Podcast Reflections

Reflection on John 14.7-14 (Easter 4: Saturday)

Listen to a reflection for Easter 4: Saturday, 14 May 2022, on John 14.7-14

John 14.7-14

Jesus said to his disciples, ‘If you know me, you will know my Father also. From now on you do know him and have seen him.’

Philip said to him, ‘Lord, show us the Father, and we will be satisfied.’ Jesus said to him, ‘Have I been with you all this time, Philip, and you still do not know me? Whoever has seen me has seen the Father. How can you say, “Show us the Father”? Do you not believe that I am in the Father and the Father is in me? The words that I say to you I do not speak on my own; but the Father who dwells in me does his works. Believe me that I am in the Father and the Father is in me; but if you do not, then believe me because of the works themselves.

‘Very truly, I tell you, the one who believes in me will also do the works that I do and, in fact, will do greater works than these, because I am going to the Father. I will do whatever you ask in my name, so that the Father may be glorified in the Son. If in my name you ask me for anything, I will do it.’


Many people take great pride in the way they believe they are able to dig beneath the surface and get to ‘really know’ someone. They like to think that they are able to predict their every thought and action. As such people journey through life they hone their reputation as those who ‘know’ and ‘understand’ how other people ‘tick’. As they nurture their inquisitiveness, they also develop the ways in which they use their strange ‘powers’ to control others. Such people become manipulative as they wield an evil influence over others. In today’s reading Jesus gives us pause for thought in such matters.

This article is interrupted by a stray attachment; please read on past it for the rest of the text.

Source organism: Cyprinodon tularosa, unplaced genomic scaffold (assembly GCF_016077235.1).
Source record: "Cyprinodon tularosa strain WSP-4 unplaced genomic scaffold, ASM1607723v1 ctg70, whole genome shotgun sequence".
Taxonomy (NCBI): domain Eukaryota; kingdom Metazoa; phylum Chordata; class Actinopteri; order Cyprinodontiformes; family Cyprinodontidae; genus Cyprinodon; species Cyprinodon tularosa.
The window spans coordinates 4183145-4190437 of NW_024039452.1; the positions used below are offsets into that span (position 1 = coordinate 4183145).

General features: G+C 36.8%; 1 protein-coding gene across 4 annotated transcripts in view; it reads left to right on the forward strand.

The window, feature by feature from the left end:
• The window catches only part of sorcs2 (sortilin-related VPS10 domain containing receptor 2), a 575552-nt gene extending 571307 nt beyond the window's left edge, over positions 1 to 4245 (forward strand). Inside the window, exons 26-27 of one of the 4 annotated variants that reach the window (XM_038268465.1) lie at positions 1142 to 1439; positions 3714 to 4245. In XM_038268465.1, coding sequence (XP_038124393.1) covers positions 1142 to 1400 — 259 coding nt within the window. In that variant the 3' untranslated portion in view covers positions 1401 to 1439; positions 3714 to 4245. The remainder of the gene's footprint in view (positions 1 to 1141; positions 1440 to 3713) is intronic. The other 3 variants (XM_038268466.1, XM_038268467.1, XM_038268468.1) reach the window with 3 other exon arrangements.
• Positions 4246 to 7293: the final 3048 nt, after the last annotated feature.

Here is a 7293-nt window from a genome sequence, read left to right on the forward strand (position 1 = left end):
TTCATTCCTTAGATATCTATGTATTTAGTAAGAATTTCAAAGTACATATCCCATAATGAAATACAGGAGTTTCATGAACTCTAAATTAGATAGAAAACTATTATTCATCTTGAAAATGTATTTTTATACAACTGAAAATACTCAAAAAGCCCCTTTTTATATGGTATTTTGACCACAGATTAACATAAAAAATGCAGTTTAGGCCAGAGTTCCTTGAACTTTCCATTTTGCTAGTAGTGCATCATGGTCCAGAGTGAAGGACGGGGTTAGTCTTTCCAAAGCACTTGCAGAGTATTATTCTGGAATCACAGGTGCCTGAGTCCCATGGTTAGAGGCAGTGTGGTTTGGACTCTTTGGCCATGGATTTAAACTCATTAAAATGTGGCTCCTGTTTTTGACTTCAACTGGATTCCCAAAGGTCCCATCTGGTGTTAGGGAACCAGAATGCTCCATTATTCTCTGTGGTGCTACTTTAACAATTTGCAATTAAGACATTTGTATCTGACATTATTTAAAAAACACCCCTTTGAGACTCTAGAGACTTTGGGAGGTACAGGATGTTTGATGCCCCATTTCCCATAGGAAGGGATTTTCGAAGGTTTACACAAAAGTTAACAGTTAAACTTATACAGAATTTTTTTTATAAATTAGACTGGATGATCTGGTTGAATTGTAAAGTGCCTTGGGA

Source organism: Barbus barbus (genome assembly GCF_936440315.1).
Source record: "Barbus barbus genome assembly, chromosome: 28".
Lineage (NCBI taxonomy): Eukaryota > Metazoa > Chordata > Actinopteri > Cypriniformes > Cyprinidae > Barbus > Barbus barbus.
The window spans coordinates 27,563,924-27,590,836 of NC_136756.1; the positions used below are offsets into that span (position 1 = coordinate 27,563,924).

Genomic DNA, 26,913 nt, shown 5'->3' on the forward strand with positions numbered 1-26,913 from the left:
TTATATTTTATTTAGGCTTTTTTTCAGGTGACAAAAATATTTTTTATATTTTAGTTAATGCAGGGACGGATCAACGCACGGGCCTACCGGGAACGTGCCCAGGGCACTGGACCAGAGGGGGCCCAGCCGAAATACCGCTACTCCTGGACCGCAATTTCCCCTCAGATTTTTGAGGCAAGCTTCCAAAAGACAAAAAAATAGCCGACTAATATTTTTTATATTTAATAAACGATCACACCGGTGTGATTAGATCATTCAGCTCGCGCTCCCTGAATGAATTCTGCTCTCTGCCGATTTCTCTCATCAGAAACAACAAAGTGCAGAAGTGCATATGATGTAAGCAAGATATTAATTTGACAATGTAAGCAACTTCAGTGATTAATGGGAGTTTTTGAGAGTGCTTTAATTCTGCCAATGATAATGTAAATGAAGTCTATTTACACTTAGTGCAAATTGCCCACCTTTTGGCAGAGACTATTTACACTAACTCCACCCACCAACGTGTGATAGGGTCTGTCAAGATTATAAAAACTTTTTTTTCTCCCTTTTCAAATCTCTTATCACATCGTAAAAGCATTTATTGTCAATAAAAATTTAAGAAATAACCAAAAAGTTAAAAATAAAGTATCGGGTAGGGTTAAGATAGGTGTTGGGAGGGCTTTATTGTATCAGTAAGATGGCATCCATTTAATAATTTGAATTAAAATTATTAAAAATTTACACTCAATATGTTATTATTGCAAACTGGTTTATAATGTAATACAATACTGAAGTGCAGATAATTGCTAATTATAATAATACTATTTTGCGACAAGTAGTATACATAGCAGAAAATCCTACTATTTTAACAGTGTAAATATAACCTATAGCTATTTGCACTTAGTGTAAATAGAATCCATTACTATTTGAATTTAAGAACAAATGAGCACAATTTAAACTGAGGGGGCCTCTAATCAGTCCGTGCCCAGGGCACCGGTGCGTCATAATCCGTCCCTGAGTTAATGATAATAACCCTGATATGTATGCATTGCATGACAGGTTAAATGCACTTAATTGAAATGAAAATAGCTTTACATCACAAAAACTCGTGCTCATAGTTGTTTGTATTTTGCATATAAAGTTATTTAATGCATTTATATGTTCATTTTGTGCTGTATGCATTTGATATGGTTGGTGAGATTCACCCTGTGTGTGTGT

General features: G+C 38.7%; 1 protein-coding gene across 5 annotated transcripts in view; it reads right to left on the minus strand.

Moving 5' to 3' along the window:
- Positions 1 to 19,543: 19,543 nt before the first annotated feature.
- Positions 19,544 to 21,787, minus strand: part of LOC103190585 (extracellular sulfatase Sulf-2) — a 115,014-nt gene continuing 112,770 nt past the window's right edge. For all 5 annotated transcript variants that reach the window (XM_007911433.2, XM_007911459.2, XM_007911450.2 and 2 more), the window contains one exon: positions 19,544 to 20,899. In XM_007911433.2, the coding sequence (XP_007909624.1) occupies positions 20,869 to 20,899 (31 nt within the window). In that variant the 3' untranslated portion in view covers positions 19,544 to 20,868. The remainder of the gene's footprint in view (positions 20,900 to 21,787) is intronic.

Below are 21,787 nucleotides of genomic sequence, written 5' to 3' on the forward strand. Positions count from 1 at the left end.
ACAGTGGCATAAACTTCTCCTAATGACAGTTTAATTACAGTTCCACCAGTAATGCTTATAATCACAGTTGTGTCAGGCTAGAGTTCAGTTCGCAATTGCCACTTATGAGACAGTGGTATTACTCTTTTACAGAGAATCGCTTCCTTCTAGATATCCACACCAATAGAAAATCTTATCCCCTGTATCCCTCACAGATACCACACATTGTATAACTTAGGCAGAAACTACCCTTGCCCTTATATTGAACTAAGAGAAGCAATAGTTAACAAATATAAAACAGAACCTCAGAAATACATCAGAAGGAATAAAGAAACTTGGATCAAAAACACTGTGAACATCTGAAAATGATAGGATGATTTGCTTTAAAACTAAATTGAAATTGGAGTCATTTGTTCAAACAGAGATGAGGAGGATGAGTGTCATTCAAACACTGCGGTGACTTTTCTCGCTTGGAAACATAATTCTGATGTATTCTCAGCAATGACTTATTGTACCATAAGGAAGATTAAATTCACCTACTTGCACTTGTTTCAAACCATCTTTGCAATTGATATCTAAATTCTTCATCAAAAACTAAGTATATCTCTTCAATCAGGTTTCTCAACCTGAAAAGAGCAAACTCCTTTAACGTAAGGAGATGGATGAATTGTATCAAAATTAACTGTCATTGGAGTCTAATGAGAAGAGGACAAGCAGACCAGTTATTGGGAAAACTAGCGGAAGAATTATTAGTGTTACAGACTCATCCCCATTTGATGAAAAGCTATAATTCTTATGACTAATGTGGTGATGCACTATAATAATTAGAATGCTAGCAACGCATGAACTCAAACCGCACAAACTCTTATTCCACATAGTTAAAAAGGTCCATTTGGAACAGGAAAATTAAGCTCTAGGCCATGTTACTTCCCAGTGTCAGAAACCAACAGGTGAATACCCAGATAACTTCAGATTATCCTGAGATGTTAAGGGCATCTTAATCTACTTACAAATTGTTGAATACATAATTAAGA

Jesus said: If you know me, you will know my Father also. From now on you do know him and have seen him. This is a truly life-changing statement. We are being promised that through our coming into a relationship with Jesus Christ, we are entering into just as profound a relationship with God himself.

Philip’s response to this is very like that of those I described above. Philip wanted more. It is almost as though knowing Jesus is not enough. Rather than accepting that a relationship with the Son is sufficient to bring us into the closest of relationships with our Heavenly Father, Philip wants to dig deeper. Philip suggests that he can only be satisfied if he sees the one whom Jesus calls Father for himself.

Too often we behave in the same way as Philip. The promises of Jesus are contained within the gospel narrative, as are the only directions we will ever need for following the way he has prepared for us. And yet, we want more. Hearing the words and actions of Jesus do not seem to be enough for many. Too many of us want to identify the traps and shortcomings that lie in simple faith; we want to get the upper hand by trying to step between Jesus and his Heavenly Father. But … all the time we invest our intellectual energies on achieving the impossible, we miss the point. Instead of coming closer to God we widen the gulf we should be trying to cross.

Jesus’ message to humanity could not be more simple: If in my name you ask me for anything, I will do it. It is as easy as that. Strive only to strengthen your relationship with Jesus, for it is through that relationship you will find yourself, ultimately, coming into the nearer presence of his, and our, Heavenly Father.